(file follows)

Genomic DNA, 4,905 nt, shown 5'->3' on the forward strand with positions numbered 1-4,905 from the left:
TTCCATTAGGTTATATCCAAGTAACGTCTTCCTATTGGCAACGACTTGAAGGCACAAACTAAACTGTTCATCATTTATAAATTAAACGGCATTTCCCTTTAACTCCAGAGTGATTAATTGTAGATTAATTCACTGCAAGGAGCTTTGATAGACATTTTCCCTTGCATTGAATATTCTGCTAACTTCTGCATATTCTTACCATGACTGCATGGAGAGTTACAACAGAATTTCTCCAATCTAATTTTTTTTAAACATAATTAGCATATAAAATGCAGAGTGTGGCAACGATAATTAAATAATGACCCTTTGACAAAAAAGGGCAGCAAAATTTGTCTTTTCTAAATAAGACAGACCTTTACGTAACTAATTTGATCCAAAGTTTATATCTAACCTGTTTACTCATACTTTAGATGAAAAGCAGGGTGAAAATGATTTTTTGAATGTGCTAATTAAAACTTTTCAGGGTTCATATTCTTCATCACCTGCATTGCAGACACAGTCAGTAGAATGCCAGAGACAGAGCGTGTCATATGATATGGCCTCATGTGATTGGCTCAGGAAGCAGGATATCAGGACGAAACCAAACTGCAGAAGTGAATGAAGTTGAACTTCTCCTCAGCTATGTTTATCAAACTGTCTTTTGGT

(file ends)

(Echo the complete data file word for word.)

Genomic DNA, 4,905 nt, shown 5'->3' on the forward strand with positions numbered 1-4,905 from the left:
TTCCATTAGGTTATATCCAAGTAACGTCTTCCTATTGGCAACGACTTGAAGGCACAAACTAAACTGTTCATCATTTATAAATTAAACGGCATTTCCCTTTAACTCCAGAGTGATTAATTGTAGATTAATTCACTGCAAGGAGCTTTGATAGACATTTTCCCTTGCATTGAATATTCTGCTAACTTCTGCATATTCTTACCATGACTGCATGGAGAGTTACAACAGAATTTCTCCAATCTAATTTTTTTTAAACATAATTAGCATATAAAATGCAGAGTGTGGCAACGATAATTAAATAATGACCCTTTGACAAAAAAGGGCAGCAAAATTTGTCTTTTCTAAATAAGACAGACCTTTACGTAACTAATTTGATCCAAAGTTTATATCTAACCTGTTTACTCATACTTTAGATGAAAAGCAGGGTGAAAATGATTTTTTGAATGTGCTAATTAAAACTTTTCAGGGTTCATATTCTTCATCACCTGCATTGCAGACACAGTCAGTAGAATGCCAGAGACAGAGCGTGTCATATGATATGGCCTCATGTGATTGGCTCAGGAAGCAGGATATCAGGACGAAACCAAACTGCAGAAGTGAATGAAGTTGAACTTCTCCTCAGCTATGTTTATCAAACTGTCTTTTGGT